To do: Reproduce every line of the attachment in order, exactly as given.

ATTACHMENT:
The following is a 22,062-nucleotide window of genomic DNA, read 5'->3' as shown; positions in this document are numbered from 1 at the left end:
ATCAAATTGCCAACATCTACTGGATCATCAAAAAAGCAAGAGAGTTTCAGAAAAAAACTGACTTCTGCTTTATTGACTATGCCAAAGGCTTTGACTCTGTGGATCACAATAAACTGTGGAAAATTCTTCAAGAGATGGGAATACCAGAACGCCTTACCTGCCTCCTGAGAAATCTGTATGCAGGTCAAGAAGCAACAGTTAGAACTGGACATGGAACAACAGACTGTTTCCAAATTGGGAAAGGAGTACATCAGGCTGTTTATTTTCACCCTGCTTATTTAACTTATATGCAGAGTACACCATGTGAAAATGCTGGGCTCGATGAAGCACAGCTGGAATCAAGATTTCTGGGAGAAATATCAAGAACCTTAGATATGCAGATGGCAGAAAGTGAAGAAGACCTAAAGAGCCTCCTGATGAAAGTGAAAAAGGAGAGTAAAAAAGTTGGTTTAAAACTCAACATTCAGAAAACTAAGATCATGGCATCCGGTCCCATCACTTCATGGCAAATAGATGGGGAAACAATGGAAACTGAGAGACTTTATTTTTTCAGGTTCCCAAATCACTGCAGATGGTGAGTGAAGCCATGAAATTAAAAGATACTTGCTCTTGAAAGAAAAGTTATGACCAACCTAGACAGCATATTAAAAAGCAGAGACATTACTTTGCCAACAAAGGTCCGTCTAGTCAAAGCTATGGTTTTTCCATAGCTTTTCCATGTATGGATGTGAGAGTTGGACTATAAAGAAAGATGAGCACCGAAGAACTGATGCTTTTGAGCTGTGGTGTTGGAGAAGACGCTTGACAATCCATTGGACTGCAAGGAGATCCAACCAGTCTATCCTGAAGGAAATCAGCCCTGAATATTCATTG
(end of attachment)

The following is a 22,062-nucleotide window of genomic DNA, read 5'->3' as shown; positions in this document are numbered from 1 at the left end:
ATCAAATTGCCAACATCTACTGGATCATCAAAAAAGCAAGAGAGTTTCAGAAAAAAACTGACTTCTGCTTTATTGACTATGCCAAAGGCTTTGACTCTGTGGATCACAATAAACTGTGGAAAATTCTTCAAGAGATGGGAATACCAGAACGCCTTACCTGCCTCCTGAGAAATCTGTATGCAGGTCAAGAAGCAACAGTTAGAACTGGACATGGAACAACAGACTGTTTCCAAATTGGGAAAGGAGTACATCAGGCTGTTTATTTTCACCCTGCTTATTTAACTTATATGCAGAGTACACCATGTGAAAATGCTGGGCTCGATGAAGCACAGCTGGAATCAAGATTTCTGGGAGAAATATCAAGAACCTTAGATATGCAGATGGCAGAAAGTGAAGAAGACCTAAAGAGCCTCCTGATGAAAGTGAAAAAGGAGAGTAAAAAAGTTGGTTTAAAACTCAACATTCAGAAAACTAAGATCATGGCATCCGGTCCCATCACTTCATGGCAAATAGATGGGGAAACAATGGAAACTGAGAGACTTTATTTTTTCAGGTTCCCAAATCACTGCAGATGGTGAGTGAAGCCATGAAATTAAAAGATACTTGCTCTTGAAAGAAAAGTTATGACCAACCTAGACAGCATATTAAAAAGCAGAGACATTACTTTGCCAACAAAGGTCCGTCTAGTCAAAGCTATGGTTTTTCCATAGCTTTTCCATGTATGGATGTGAGAGTTGGACTATAAAGAAAGATGAGCACCGAAGAACTGATGCTTTTGAGCTGTGGTGTTGGAGAAGACGCTTGACAATCCATTGGACTGCAAGGAGATCCAACCAGTCTATCCTGAAGGAAATCAGCCCTGAATATTCATTG